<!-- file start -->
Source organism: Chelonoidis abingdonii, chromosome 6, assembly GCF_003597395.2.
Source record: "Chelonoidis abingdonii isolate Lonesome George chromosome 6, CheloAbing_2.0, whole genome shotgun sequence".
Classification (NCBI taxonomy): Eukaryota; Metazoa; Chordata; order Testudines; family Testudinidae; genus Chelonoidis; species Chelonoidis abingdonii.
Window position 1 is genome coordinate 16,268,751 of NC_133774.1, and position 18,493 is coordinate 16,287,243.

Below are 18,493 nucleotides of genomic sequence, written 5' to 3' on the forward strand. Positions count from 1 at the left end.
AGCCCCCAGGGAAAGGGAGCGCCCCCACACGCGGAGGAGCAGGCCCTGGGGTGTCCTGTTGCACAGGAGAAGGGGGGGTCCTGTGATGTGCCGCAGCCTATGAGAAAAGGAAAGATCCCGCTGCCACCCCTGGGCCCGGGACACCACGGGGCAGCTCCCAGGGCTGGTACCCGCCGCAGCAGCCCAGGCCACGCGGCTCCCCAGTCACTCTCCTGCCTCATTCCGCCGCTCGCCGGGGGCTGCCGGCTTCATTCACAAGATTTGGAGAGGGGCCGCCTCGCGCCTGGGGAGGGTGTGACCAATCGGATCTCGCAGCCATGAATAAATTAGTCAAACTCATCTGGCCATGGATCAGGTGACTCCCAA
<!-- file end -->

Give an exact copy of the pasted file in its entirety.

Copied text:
Source organism: Chelonoidis abingdonii, chromosome 6, assembly GCF_003597395.2.
Source record: "Chelonoidis abingdonii isolate Lonesome George chromosome 6, CheloAbing_2.0, whole genome shotgun sequence".
Classification (NCBI taxonomy): Eukaryota; Metazoa; Chordata; order Testudines; family Testudinidae; genus Chelonoidis; species Chelonoidis abingdonii.
Window position 1 is genome coordinate 16,268,751 of NC_133774.1, and position 18,493 is coordinate 16,287,243.

Below are 18,493 nucleotides of genomic sequence, written 5' to 3' on the forward strand. Positions count from 1 at the left end.
AGCCCCCAGGGAAAGGGAGCGCCCCCACACGCGGAGGAGCAGGCCCTGGGGTGTCCTGTTGCACAGGAGAAGGGGGGGTCCTGTGATGTGCCGCAGCCTATGAGAAAAGGAAAGATCCCGCTGCCACCCCTGGGCCCGGGACACCACGGGGCAGCTCCCAGGGCTGGTACCCGCCGCAGCAGCCCAGGCCACGCGGCTCCCCAGTCACTCTCCTGCCTCATTCCGCCGCTCGCCGGGGGCTGCCGGCTTCATTCACAAGATTTGGAGAGGGGCCGCCTCGCGCCTGGGGAGGGTGTGACCAATCGGATCTCGCAGCCATGAATAAATTAGTCAAACTCATCTGGCCATGGATCAGGTGACTCCCAA